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Comment Not the first full recovery from space (Score 1) 121

SpaceShip One touched space and all elements were recovered and flew to space again.

BO's demonstration is more publicity than practical rocketry. It doesn't look like the aerodynamic elements of BO's current rocket are suitable for recovery after orbital injection, just after a straight up-down space tourism flight with no potential for orbit, just like SpaceShip One (and Two). They can't put an object in space and have it stay in orbit. They can just take dudes up for a short and expensive view and a little time in zero gee.

It's going to be real history when SpaceX recovers the first stage after an orbital injection, in that it will completely change the economics of getting to space and staying there.

Comment Re:Another in a long series of marketing mistakes (Score 1) 137

You'd need a popular product to pull off obtaining second-clientage from governments, and you'd need not to reveal that your device had legal intercept.

This is just a poorly-directed company continuing to shoot itself in the foot. It's not made its product desirable for government, or for anyone else.

Comment Another in a long series of marketing mistakes (Score 2) 137

There's a truism in marketing that you can only differentiate your product on the parts that the customer sees and uses. Blackberry just can't learn this lesson. They tried differentiating on the OS kernel, which the customer never sees. And now on an insecurity feature that the customer won't be allowed to use. It's been a protracted death spiral, but it's a continuing one.

Comment What's Wrong with the Hobbit? (Score 2) 175

The Hobbit books are to a great extent about race war. The races are alien and fictional, but they are races, and the identification of good or bad is on racial boundaries. This isn't all that unusual in the fantasy genre, or even some sci-fi.

Lots of people love those books. And there's lots of good in them. To me, the race stuff stuck out.

Comment Re:This (Score 1) 393

I call bullshit. I also hated high school, and went to college instead. The college classes translated back to high school requirements, and I only needed to take the regents (state exam). And, after college level english / history / physics this was a joke, and I scored in the highest percentile.

While I would have liked to have skipped physics, it was a requirement I had to take, and they wouldn't let me into college unless I agreed to this weird course schedule

Comment Re:Smart man (Score 1) 378

People make this kind of choice for their kids ALL THE TIME. Just look at refugees coming in from Syria. People can and do make the choice that it's better to risk their children's lives, and relocate themselves and all future generations to a culture where fundamentally they're considered outsiders, BECAUSE they believe it will be a better life.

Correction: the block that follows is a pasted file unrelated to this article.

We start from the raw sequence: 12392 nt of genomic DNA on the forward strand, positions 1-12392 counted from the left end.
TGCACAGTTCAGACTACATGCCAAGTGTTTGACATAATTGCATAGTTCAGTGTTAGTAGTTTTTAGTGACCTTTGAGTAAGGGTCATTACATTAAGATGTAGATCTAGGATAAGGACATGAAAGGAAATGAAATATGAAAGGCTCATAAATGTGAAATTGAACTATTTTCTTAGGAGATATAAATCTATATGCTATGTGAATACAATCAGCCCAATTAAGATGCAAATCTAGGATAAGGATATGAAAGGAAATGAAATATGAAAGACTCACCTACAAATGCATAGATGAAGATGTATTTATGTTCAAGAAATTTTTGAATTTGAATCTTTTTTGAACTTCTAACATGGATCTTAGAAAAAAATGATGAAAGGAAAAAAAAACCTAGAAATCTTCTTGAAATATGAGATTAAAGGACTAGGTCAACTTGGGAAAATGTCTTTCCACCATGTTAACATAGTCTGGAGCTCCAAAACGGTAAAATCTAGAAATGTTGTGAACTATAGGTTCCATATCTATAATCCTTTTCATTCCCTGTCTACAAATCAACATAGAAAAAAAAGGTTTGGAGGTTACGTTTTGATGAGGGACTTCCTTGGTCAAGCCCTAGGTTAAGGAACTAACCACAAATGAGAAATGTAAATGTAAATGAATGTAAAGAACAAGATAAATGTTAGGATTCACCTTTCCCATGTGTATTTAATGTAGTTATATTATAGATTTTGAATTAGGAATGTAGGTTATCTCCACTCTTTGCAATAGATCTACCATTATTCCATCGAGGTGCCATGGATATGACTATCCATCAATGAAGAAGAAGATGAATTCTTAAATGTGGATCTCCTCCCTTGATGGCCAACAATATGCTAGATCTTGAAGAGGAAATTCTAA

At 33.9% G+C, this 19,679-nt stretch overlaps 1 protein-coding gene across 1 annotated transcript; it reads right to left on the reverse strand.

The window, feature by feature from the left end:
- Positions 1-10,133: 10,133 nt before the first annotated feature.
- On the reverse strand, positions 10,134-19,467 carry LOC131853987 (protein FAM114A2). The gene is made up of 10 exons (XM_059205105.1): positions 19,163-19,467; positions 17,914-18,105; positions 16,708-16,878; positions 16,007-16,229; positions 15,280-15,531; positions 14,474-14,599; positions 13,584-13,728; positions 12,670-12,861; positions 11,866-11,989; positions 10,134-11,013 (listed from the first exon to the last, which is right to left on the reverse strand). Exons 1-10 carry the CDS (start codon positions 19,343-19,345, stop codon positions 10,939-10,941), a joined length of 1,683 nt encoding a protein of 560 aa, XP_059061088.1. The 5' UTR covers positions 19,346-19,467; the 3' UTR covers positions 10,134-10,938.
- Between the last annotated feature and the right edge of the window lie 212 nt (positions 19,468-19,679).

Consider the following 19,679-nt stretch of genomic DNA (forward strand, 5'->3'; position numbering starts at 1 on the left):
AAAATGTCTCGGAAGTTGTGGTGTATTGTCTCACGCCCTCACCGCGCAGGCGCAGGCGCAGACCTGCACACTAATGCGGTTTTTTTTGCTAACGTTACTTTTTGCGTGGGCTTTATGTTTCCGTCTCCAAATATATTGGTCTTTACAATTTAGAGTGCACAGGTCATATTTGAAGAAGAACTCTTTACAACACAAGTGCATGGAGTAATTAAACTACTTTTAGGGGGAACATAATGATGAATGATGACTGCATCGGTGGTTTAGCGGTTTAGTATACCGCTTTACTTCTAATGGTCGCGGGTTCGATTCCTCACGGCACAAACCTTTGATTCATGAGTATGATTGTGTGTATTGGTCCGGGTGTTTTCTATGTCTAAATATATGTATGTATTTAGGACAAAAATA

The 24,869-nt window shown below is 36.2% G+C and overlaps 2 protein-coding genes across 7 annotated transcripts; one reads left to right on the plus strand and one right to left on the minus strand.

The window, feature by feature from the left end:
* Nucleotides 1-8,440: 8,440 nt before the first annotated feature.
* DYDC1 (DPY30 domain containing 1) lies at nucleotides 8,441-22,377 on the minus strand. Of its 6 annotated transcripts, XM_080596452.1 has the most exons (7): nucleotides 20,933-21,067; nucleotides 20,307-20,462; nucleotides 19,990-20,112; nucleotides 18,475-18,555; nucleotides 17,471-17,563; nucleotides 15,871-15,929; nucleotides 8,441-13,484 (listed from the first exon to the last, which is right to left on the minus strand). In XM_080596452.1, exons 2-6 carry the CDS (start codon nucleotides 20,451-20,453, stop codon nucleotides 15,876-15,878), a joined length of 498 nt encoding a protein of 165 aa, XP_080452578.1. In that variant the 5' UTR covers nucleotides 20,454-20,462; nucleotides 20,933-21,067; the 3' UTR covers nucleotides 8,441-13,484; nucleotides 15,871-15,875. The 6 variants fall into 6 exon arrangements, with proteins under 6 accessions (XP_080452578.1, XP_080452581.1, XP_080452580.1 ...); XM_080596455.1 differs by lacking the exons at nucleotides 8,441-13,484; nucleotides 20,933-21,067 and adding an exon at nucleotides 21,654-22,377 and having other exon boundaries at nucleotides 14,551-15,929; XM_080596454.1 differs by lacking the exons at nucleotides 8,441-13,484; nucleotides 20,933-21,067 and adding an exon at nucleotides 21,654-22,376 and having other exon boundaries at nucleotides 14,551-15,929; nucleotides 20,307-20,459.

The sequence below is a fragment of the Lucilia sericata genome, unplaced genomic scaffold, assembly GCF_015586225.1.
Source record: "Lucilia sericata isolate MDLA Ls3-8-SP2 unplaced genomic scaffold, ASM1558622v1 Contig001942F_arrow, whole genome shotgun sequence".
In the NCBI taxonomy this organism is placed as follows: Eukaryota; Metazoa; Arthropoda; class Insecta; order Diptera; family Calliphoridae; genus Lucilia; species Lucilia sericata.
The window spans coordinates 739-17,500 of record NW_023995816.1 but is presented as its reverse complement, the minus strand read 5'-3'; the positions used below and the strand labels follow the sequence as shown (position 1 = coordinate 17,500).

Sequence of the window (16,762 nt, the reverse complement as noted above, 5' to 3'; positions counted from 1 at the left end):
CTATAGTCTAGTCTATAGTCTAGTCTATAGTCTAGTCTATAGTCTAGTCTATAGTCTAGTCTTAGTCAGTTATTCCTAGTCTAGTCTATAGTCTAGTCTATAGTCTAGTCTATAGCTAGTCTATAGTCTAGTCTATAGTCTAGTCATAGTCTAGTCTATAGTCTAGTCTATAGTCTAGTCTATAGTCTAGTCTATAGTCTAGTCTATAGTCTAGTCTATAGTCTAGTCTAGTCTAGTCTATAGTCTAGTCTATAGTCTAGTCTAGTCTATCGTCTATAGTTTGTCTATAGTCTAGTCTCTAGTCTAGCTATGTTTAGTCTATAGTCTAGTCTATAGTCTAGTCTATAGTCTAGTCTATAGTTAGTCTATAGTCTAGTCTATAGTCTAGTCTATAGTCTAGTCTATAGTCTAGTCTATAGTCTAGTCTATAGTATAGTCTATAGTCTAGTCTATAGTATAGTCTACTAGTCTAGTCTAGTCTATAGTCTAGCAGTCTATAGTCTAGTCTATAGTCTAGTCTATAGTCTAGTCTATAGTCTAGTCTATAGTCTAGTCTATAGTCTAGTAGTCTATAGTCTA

Comment Re:Reward networks for not upgrading (Score 1) 75

What happens on eBay is just a market. It's fundamental that a properly working market works to determine the optimum price for whatever is being sold. A properly working market would have multiple sellers and multiple buyers, all with somewhat differing circumstances. Improperly working markets are dominated by a single vendor, etc. No market works perfectly, there are always factors that cause markets to be less efficient than they should be.

Demand pricing is something one vendor does deliberately and with calculation. In contrast, the market pricing is arrived at as the aggregate of the behavior of many people. The market's actually broken if the calculation of one person can influence it disproportionately.

Comment Re:Amazon Model (Score 1) 75

First, there's no shortage of interurban data links for these companies to use if they're willing to. A shortage of infrastructure is a myth.

Second, the customers will indeed abscond, but not to conventional telephone companies.

Anyone who is considering how to jack up voice call pricing is moving around deck chairs on the Titanic.

Comment Re:Reward networks for not upgrading (Score 1) 75

No definition of "surge pricing" could include eBay because it's an auction with multiple independent bidders. Uber, on the other hand, is one bidder with multiple operators who work through its pricing structure. Experienced Uber operators actually avoid areas with high dynamic pricing because there's too much traffic around them. It's more profitable to do three less expensive rides than one expensive one.

Uber dynamic pricing fails the riders, and fails the operators. Uber still makes its money, they don't particularly care that they aren't serving either bloc efficiently.

Comment Re:No excuse for committing a crime (Score 1) 201

If the engineers did something that they knew was wrong then they deserve to be blamed and punished for what they did.

The interesting thing is most software these days is abstracted out. If you're working on a big, enterprise level project, you won't get asked to draw a big picture: you'll be given a module you need to create that takes a given range of inputs and transforms them to a given level of outputs on a specific platform.

It's very possible that this wasn't something the whole engineering department would've known about. You could very easily have a number of different "modes" and then just have one guy link the modules together (in the damning behavior)

You don't have to know how the computer works, just how to work the computer.